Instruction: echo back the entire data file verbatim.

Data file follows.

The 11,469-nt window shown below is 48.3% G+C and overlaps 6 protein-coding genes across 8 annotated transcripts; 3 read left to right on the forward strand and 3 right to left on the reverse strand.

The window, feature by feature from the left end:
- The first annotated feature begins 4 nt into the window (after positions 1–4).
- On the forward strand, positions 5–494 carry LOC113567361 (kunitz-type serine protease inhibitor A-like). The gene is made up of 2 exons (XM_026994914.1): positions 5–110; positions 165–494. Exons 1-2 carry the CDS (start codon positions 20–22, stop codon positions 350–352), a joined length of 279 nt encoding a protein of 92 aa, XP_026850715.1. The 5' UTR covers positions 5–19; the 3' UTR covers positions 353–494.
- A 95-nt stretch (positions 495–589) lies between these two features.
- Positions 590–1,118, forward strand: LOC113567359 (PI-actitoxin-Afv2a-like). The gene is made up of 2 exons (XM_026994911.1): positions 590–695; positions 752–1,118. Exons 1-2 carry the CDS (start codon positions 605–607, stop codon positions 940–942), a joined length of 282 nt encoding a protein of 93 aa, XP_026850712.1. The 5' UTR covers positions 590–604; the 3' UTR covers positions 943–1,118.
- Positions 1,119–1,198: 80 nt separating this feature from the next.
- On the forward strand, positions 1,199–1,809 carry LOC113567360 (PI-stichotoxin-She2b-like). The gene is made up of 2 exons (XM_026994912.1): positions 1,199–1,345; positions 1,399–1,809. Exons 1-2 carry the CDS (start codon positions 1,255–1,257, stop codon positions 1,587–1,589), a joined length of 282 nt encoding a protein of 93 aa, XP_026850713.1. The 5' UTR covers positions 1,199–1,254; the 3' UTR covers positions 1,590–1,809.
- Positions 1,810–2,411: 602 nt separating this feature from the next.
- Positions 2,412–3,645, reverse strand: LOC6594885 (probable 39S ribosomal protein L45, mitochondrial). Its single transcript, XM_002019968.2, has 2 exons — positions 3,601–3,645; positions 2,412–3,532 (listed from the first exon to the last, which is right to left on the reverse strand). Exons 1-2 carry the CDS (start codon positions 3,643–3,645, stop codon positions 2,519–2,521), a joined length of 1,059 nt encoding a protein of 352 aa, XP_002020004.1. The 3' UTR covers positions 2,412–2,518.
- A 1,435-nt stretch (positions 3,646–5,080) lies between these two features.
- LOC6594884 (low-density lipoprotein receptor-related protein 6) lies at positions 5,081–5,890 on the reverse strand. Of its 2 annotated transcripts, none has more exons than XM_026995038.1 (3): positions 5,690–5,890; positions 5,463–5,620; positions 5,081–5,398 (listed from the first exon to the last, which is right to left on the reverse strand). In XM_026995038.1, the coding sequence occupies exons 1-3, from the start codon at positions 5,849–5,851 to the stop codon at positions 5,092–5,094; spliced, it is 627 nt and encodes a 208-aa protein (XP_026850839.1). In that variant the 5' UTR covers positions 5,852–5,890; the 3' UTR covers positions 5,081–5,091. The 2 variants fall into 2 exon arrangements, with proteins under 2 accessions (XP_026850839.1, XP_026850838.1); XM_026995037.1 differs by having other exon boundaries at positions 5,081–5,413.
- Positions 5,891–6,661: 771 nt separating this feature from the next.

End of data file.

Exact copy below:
The 11,469-nt window shown below is 48.3% G+C and overlaps 6 protein-coding genes across 8 annotated transcripts; 3 read left to right on the forward strand and 3 right to left on the reverse strand.

The window, feature by feature from the left end:
- The first annotated feature begins 4 nt into the window (after positions 1–4).
- On the forward strand, positions 5–494 carry LOC113567361 (kunitz-type serine protease inhibitor A-like). The gene is made up of 2 exons (XM_026994914.1): positions 5–110; positions 165–494. Exons 1-2 carry the CDS (start codon positions 20–22, stop codon positions 350–352), a joined length of 279 nt encoding a protein of 92 aa, XP_026850715.1. The 5' UTR covers positions 5–19; the 3' UTR covers positions 353–494.
- A 95-nt stretch (positions 495–589) lies between these two features.
- Positions 590–1,118, forward strand: LOC113567359 (PI-actitoxin-Afv2a-like). The gene is made up of 2 exons (XM_026994911.1): positions 590–695; positions 752–1,118. Exons 1-2 carry the CDS (start codon positions 605–607, stop codon positions 940–942), a joined length of 282 nt encoding a protein of 93 aa, XP_026850712.1. The 5' UTR covers positions 590–604; the 3' UTR covers positions 943–1,118.
- Positions 1,119–1,198: 80 nt separating this feature from the next.
- On the forward strand, positions 1,199–1,809 carry LOC113567360 (PI-stichotoxin-She2b-like). The gene is made up of 2 exons (XM_026994912.1): positions 1,199–1,345; positions 1,399–1,809. Exons 1-2 carry the CDS (start codon positions 1,255–1,257, stop codon positions 1,587–1,589), a joined length of 282 nt encoding a protein of 93 aa, XP_026850713.1. The 5' UTR covers positions 1,199–1,254; the 3' UTR covers positions 1,590–1,809.
- Positions 1,810–2,411: 602 nt separating this feature from the next.
- Positions 2,412–3,645, reverse strand: LOC6594885 (probable 39S ribosomal protein L45, mitochondrial). Its single transcript, XM_002019968.2, has 2 exons — positions 3,601–3,645; positions 2,412–3,532 (listed from the first exon to the last, which is right to left on the reverse strand). Exons 1-2 carry the CDS (start codon positions 3,643–3,645, stop codon positions 2,519–2,521), a joined length of 1,059 nt encoding a protein of 352 aa, XP_002020004.1. The 3' UTR covers positions 2,412–2,518.
- A 1,435-nt stretch (positions 3,646–5,080) lies between these two features.
- LOC6594884 (low-density lipoprotein receptor-related protein 6) lies at positions 5,081–5,890 on the reverse strand. Of its 2 annotated transcripts, none has more exons than XM_026995038.1 (3): positions 5,690–5,890; positions 5,463–5,620; positions 5,081–5,398 (listed from the first exon to the last, which is right to left on the reverse strand). In XM_026995038.1, the coding sequence occupies exons 1-3, from the start codon at positions 5,849–5,851 to the stop codon at positions 5,092–5,094; spliced, it is 627 nt and encodes a 208-aa protein (XP_026850839.1). In that variant the 5' UTR covers positions 5,852–5,890; the 3' UTR covers positions 5,081–5,091. The 2 variants fall into 2 exon arrangements, with proteins under 2 accessions (XP_026850839.1, XP_026850838.1); XM_026995037.1 differs by having other exon boundaries at positions 5,081–5,413.
- Positions 5,891–6,661: 771 nt separating this feature from the next.